Retired neurosurgeon Ben Carson, a presidential rival-turned-supporter, has accepted US President-elect Donald Trump's nomination to lead the Department of Housing and Urban Development, Mr Trump's transition team says.
Mr Carson, a popular writer and speaker in conservative circles, has been a close adviser to Mr Trump since he dropped out of the 2016 Republican presidential primary contest and he is a vice chairman of Mr Trump's transition team.
Mr Trump discussed the job with Mr Carson before the Thanksgiving Day holiday last month, although Mr Carson had indicated reluctance to take a position in the incoming administration because of his lack of experience in federal government.
The president-elect, who also has no government experience and has never held public office, expressed confidence Mr Carson could do the job.
"Ben Carson has a brilliant mind and is passionate about strengthening communities and families within those communities," Mr Trump said in a statement on Monday.
The transition team described Mr Carson as "a distinguished national leader who overcame his troubled youth in the inner city of Detroit to become a renowned neurosurgeon."
Mr Carson said he was honoured to accept the post. "I feel that I can make a significant contribution particularly by strengthening communities that are most in need," he said in the statement.
Mr Carson, 65, is the first African-American picked for a Cabinet spot by Mr Trump, who takes office on January 20 and has been gradually filling out his administration since beating Democrat Hillary Clinton in the November 8 presidential election.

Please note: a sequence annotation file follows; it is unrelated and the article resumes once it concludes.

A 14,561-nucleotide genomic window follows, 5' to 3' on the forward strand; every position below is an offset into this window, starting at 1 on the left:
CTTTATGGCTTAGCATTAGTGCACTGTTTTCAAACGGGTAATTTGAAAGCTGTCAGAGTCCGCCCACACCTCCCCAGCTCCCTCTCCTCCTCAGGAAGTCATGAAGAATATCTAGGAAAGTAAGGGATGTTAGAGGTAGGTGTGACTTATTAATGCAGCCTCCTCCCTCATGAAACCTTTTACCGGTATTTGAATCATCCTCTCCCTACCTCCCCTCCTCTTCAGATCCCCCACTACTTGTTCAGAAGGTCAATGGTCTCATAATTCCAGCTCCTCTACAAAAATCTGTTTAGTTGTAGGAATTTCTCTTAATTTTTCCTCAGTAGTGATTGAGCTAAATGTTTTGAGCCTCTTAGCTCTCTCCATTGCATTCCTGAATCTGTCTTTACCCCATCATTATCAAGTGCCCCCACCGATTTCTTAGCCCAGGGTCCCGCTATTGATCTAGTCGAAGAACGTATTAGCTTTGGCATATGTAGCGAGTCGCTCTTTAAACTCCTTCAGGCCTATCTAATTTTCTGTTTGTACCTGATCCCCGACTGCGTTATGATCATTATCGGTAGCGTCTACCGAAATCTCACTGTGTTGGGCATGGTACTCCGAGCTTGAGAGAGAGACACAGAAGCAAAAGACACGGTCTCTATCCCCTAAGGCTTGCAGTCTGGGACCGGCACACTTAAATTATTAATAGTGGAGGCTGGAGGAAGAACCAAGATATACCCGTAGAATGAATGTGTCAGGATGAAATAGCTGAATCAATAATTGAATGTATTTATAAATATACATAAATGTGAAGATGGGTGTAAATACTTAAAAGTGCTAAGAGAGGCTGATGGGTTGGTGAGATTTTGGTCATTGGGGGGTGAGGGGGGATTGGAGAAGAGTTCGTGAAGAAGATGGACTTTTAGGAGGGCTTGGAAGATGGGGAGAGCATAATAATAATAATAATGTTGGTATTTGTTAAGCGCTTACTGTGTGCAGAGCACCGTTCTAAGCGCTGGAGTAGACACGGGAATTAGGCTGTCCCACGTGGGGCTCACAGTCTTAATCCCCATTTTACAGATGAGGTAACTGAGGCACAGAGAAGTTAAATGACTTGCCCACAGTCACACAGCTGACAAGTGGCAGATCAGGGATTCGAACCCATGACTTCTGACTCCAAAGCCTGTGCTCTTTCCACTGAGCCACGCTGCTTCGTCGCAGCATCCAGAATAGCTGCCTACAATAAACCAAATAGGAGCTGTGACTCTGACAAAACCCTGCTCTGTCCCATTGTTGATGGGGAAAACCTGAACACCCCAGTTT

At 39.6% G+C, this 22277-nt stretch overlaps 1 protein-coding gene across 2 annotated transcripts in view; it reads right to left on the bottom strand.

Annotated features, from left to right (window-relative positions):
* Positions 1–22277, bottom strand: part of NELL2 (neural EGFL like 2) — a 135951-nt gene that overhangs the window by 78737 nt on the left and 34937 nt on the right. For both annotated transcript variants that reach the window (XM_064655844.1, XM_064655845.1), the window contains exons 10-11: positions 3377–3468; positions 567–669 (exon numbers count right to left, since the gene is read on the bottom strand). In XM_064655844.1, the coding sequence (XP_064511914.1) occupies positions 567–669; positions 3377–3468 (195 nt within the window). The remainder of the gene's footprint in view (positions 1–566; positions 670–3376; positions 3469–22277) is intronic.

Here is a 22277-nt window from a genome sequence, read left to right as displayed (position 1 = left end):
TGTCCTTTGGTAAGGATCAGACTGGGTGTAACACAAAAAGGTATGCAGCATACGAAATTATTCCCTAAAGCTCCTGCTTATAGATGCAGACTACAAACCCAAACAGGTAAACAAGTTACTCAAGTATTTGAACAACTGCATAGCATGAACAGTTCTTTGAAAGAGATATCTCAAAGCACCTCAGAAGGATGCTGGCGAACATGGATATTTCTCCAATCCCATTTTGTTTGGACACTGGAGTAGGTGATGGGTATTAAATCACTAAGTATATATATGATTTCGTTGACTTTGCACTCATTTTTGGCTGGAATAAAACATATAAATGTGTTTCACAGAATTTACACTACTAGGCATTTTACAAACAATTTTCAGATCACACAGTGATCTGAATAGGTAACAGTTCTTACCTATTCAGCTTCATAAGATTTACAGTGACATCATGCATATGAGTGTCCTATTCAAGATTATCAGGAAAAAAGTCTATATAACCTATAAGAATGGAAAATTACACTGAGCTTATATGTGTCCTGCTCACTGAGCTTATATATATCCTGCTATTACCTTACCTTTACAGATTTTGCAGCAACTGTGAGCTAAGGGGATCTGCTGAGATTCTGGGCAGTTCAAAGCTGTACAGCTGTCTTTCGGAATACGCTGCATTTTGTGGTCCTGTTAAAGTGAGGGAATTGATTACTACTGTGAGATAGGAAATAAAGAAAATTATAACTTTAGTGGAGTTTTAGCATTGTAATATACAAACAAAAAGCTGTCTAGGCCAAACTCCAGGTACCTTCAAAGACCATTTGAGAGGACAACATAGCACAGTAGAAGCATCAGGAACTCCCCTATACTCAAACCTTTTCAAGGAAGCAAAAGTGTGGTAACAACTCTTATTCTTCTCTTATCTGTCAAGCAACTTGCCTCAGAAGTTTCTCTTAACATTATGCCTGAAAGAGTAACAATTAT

Mr Carson, a highly respected neurosurgeon at Johns Hopkins Hospital in Baltimore, had been considered for US surgeon general and head of Health and Human Services Department.
Like many of the initial field of 17 Republican presidential hopefuls who vied for the party's 2016 White House nomination, Mr Carson was a frequent Mr Trump target during the campaign. But he became one of his most high-profile African-American supporters after Mr Trump secured the nomination.
At HUD, Mr Carson would lead an agency whose mission has been to help middle- and low-income people find homes. It also runs a program aimed at replacing distressed public housing with mixed-income neighbourhoods.
The department also oversees mortgage lending and other housing programs.
In a July 2015 opinion piece for the Washington Times, Mr Carson gave some indication of his views on housing policy, criticising actions by the Obama administration to reduce racial segregation as having the potential to "make matters worse."